- Remote work arrangements also will give people unprecedented flexibility to book rentals for seasons at a time. In Q1 and Q2 2021, we saw more bookings for long-term stays in Florida than in any other quarters in Airbnb history. People are captivated by the prospect of travel blurring with living: When we invited people to Live Anywhere on Airbnb for a year, not just one season, we received more than 300,000 applications in three weeks.
- We’ll see more co-living as friends want to stay and move around with friends, families reunite and stay together, and remote colleagues come together to meet. We’re already seeing measurable increases in nights booked for larger listings (four bedrooms or more) and in nights booked for family trips from January-August 2021 over January-August 2019.
Looking ahead, technologies like Zoom mean those who are able to work remotely will only have more and more flexibility in terms of when and where they work and live. Airbnb’s business proved resilient during the pandemic, but our adaptable platform lets us innovate fast and shape our future. Earlier this year, we introduced product upgrades and new features to cater to remote workers’ new flexibility to travel anytime:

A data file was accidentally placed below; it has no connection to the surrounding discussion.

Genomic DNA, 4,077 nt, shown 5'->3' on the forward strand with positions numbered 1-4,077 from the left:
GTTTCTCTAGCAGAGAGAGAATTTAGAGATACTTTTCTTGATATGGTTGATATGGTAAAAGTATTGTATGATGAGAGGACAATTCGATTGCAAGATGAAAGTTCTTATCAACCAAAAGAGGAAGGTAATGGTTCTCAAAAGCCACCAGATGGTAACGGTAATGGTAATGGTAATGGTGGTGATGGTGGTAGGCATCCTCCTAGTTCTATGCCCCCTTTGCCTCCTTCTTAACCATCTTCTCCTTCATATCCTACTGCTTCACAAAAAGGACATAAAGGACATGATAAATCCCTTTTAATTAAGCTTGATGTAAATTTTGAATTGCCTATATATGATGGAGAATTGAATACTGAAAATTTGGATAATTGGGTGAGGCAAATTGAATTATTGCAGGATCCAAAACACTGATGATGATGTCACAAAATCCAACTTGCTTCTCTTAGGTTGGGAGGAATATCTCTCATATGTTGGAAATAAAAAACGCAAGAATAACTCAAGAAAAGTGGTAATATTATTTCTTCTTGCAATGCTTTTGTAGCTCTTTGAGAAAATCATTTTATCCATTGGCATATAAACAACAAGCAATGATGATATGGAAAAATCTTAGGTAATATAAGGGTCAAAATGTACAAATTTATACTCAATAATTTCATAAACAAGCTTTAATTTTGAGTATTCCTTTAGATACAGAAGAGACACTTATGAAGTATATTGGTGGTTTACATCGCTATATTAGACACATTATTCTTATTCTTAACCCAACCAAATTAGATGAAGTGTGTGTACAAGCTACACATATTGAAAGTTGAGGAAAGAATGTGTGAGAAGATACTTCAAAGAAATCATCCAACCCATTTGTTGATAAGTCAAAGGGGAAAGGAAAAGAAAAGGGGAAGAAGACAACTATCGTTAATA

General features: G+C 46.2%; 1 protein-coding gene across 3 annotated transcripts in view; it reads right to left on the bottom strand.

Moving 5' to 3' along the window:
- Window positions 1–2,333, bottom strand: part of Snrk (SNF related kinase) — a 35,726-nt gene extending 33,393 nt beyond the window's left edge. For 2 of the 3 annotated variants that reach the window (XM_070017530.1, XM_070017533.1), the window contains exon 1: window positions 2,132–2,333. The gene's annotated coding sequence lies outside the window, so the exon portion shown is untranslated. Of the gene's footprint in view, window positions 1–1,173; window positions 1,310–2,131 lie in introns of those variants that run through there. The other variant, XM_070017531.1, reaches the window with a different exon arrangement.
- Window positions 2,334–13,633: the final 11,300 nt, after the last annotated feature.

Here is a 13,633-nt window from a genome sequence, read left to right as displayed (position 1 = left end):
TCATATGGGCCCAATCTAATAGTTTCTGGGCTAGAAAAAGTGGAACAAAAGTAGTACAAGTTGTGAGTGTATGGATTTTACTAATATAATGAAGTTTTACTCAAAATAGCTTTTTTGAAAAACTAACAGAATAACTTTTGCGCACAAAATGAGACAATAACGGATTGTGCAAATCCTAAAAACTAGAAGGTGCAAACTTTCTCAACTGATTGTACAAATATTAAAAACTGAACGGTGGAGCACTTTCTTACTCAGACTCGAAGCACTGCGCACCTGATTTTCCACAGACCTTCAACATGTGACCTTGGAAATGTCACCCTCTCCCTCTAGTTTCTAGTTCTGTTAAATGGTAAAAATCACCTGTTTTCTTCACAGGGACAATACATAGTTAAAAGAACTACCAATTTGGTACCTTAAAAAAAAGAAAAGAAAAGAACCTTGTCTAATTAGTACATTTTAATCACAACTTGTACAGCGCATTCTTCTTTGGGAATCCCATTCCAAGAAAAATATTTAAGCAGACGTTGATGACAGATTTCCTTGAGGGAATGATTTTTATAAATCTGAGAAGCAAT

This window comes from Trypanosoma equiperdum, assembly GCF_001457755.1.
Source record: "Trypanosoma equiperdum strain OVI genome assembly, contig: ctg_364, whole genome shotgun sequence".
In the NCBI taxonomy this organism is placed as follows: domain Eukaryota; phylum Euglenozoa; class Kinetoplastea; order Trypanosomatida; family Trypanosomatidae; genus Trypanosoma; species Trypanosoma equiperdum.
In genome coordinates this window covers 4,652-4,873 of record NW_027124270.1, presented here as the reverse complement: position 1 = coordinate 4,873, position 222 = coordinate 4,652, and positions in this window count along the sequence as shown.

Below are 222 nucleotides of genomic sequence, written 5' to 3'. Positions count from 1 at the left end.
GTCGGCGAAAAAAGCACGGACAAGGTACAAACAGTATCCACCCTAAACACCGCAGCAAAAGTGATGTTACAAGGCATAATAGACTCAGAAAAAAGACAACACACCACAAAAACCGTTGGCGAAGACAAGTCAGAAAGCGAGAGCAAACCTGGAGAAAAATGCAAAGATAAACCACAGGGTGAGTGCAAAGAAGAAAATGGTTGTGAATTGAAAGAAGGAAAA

Since we began rolling out our new flexible-date and -destination tools in early 2021, more than 500 million searches on Airbnb have been flexible on dates, and among recent searchers, 40% have had flexible dates or destinations.
And to help Hosts position themselves to benefit from increasing demand for not just WiFi but fast, reliable WiFi, we recently gave Hosts a tool to help them display their listings’ WiFi speed.
The other reason why Airbnb is leading the travel revolution is because our platform is not just highly adaptable—it’s because we are a community built on connection and belonging, and that resonates when people have been isolated to a degree never seen before. At Airbnb, everything we do has to provide a sense of connection—to the places you go and the people you meet. Our Hosts make our guests feel welcomed and cared for and guests respond to that, perhaps especially during a pandemic. Guest reviews are one of the ways in which guests respond—now at 500 million and counting.
1 According to a survey of global Airbnb Homes Hosts who hosted a trip during 2020, from February 1, 2021 to March 3, 2021.
2 According to a survey of global Airbnb Homes Hosts who hosted a trip during 2020, from February 1, 2021 to March 3, 2021.
3 July 1, 2020 through June 30, 2021
4 Morning Consult, August 31 to September 5, 2021 of 7,200 adults aged 18-65 in the US, Canada, France, Germany, Australia and Korea.